Be curious about others

How does it feel to suddenly be shut out? During the conference of the Embassy of Inclusive Society, inclusion artist and non-verbal communication trainer Marcin Karwiński holds up a mirror to the attendees. Midway through the conference, he confronts the audience. “Not to be a bully. But rather to ensure that we don’t just talk about unlearning, but actually do it.”

Type Update
Published on 25 November 2022
Part of Embassy of Inclusive Society
Be curious about others
Part of Embassy of Inclusive Society

The inclusion artist gives the room an exercise in non-verbal communication. Karwiński is deaf. At his request, two interpreters are present during the meeting. From the start, they quickly type along with the spoken words of, among others, architect Lyongo Juliana and the designers Myrthe Krepel, from Studio Smelt; Neele Kistemaker, founder of Muzus; and Aurore Brard, from FysiekFabriek.

With this conference, the Embassy of Inclusive Society wants to create space for the process of learning and unlearning. Raviv compares that process to a visit to the gym. “When you go again after a period of absence, you might feel a little stiff. Your body has forgotten what you are training for. Once you start practising again, it will get easier. My suggestion is to think about inclusion as if we were going to the gym. Today, we are listening to fantastic stories of how to live together differently. We will then go home and in two months we will fall back into our old ways of thinking. How can we work together to create space for the process of learning and unlearning?”

Sign Language

Only when Karwiński begins to tell his story does it become clear to the audience why the spoken words can be seen on large screens on the stage. Karwiński: “Now the interpreters won’t type anything at all. And I won’t use a microphone, because I’m turning things around a bit.”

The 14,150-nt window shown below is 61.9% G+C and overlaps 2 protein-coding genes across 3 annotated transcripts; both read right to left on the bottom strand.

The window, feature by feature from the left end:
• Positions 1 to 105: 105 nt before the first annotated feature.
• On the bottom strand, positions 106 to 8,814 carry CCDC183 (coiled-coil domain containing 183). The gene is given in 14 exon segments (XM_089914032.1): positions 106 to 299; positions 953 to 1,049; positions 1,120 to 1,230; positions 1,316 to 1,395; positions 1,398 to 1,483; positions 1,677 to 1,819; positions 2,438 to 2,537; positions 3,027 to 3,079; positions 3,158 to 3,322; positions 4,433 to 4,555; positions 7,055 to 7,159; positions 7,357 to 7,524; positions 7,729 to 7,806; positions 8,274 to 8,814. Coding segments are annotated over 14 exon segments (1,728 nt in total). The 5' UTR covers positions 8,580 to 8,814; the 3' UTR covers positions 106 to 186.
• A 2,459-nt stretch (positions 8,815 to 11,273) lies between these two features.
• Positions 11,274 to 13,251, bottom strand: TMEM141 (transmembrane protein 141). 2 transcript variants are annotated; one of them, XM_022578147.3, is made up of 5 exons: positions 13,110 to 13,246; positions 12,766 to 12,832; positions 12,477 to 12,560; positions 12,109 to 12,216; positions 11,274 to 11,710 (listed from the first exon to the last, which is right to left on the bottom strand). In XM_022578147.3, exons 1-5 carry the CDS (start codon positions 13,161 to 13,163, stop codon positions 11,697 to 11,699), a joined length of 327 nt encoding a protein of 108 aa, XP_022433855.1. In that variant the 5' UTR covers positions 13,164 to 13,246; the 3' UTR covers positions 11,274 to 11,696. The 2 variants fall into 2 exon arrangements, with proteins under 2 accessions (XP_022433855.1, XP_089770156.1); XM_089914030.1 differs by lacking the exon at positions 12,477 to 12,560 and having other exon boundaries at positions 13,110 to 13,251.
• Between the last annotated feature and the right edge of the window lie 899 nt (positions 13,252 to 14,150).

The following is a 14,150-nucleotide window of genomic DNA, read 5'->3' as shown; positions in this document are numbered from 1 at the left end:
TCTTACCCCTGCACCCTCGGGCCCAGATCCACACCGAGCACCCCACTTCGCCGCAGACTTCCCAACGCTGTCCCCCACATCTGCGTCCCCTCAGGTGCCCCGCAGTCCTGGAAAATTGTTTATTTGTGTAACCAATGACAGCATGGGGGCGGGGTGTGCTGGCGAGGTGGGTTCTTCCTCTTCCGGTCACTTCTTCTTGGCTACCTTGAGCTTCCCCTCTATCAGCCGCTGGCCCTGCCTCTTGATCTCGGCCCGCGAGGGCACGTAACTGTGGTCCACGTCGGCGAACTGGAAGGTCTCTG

He mentions things that can often be improved, such speaking pace (often too fast), videos that have no subtitles and audio without a transcript. Karwiński says a sentence in Polish. “Do you feel limited now? I just excluded you.” He follows this with a sentence in sign language. The audience is given an opportunity to guess what he said. No one is quite right. “I simply signed my name, Marcin, and stated that I live in The Hague. Today I will tell you what non-verbal communication is.”

“How does it feel when you suddenly aren’t able to participate? I just experienced that for almost an hour and a half. You didn’t notice that.” Karwiński recognises attempts to be inclusive, such as the Dwarsverbanden (Cross Connections) exhibition at the Van Abbemuseum. The explanations of objects and works of art are provided in braille. However, the text is upright. “This is how you read braille,” says Karwiński, running his fingers over a horizontal, not vertical, surface.

Thinking within your own framework

“We do it for the sake of doing it, but we don’t ask the target group anything. That’s why I believe you are the ones who are limited, not me. You really only think from within your own framework, based on what you can see and what you are accustomed to doing. Until you get older yourselves. Then your sight will diminish, your hearing will diminish, and you may not walk as well. Then you might think: a few years ago someone told me about this. Now I’m retired and I can’t change anything. You created that exclusion yourself.”

Karwiński’s appeal is for us to be curious about everyone. “What can others do? How do others think? Most of all, show concern for one another. Examine relevant issues with the target group. Ask the target group to help come up with solutions. That target group has a solution for you. Don’t wait until after the fact to ask for their input. That just doesn’t work.”